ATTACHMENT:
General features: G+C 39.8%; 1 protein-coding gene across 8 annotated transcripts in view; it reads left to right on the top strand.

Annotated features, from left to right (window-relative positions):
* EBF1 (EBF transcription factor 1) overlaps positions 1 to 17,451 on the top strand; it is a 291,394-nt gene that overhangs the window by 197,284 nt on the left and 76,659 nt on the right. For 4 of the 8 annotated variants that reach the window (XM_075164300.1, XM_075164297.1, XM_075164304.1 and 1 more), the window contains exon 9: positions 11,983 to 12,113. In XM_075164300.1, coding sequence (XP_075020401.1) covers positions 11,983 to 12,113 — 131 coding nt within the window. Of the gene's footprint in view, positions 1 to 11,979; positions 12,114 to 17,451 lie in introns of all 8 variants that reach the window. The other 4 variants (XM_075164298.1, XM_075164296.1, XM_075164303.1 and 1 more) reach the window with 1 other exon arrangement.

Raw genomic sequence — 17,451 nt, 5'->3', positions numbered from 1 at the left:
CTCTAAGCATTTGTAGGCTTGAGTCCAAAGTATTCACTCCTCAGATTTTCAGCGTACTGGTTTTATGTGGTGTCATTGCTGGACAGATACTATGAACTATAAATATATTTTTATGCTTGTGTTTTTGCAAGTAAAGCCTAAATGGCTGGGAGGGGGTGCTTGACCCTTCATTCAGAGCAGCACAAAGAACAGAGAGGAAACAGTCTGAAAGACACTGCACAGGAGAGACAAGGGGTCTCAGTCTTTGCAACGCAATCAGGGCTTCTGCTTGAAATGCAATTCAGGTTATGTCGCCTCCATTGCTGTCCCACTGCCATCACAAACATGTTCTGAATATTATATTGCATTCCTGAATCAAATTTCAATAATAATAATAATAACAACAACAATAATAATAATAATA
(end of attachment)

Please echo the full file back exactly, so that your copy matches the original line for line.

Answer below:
General features: G+C 39.8%; 1 protein-coding gene across 8 annotated transcripts in view; it reads left to right on the top strand.

Annotated features, from left to right (window-relative positions):
* EBF1 (EBF transcription factor 1) overlaps positions 1 to 17,451 on the top strand; it is a 291,394-nt gene that overhangs the window by 197,284 nt on the left and 76,659 nt on the right. For 4 of the 8 annotated variants that reach the window (XM_075164300.1, XM_075164297.1, XM_075164304.1 and 1 more), the window contains exon 9: positions 11,983 to 12,113. In XM_075164300.1, coding sequence (XP_075020401.1) covers positions 11,983 to 12,113 — 131 coding nt within the window. Of the gene's footprint in view, positions 1 to 11,979; positions 12,114 to 17,451 lie in introns of all 8 variants that reach the window. The other 4 variants (XM_075164298.1, XM_075164296.1, XM_075164303.1 and 1 more) reach the window with 1 other exon arrangement.

Raw genomic sequence — 17,451 nt, 5'->3', positions numbered from 1 at the left:
CTCTAAGCATTTGTAGGCTTGAGTCCAAAGTATTCACTCCTCAGATTTTCAGCGTACTGGTTTTATGTGGTGTCATTGCTGGACAGATACTATGAACTATAAATATATTTTTATGCTTGTGTTTTTGCAAGTAAAGCCTAAATGGCTGGGAGGGGGTGCTTGACCCTTCATTCAGAGCAGCACAAAGAACAGAGAGGAAACAGTCTGAAAGACACTGCACAGGAGAGACAAGGGGTCTCAGTCTTTGCAACGCAATCAGGGCTTCTGCTTGAAATGCAATTCAGGTTATGTCGCCTCCATTGCTGTCCCACTGCCATCACAAACATGTTCTGAATATTATATTGCATTCCTGAATCAAATTTCAATAATAATAATAATAACAACAACAATAATAATAATAATA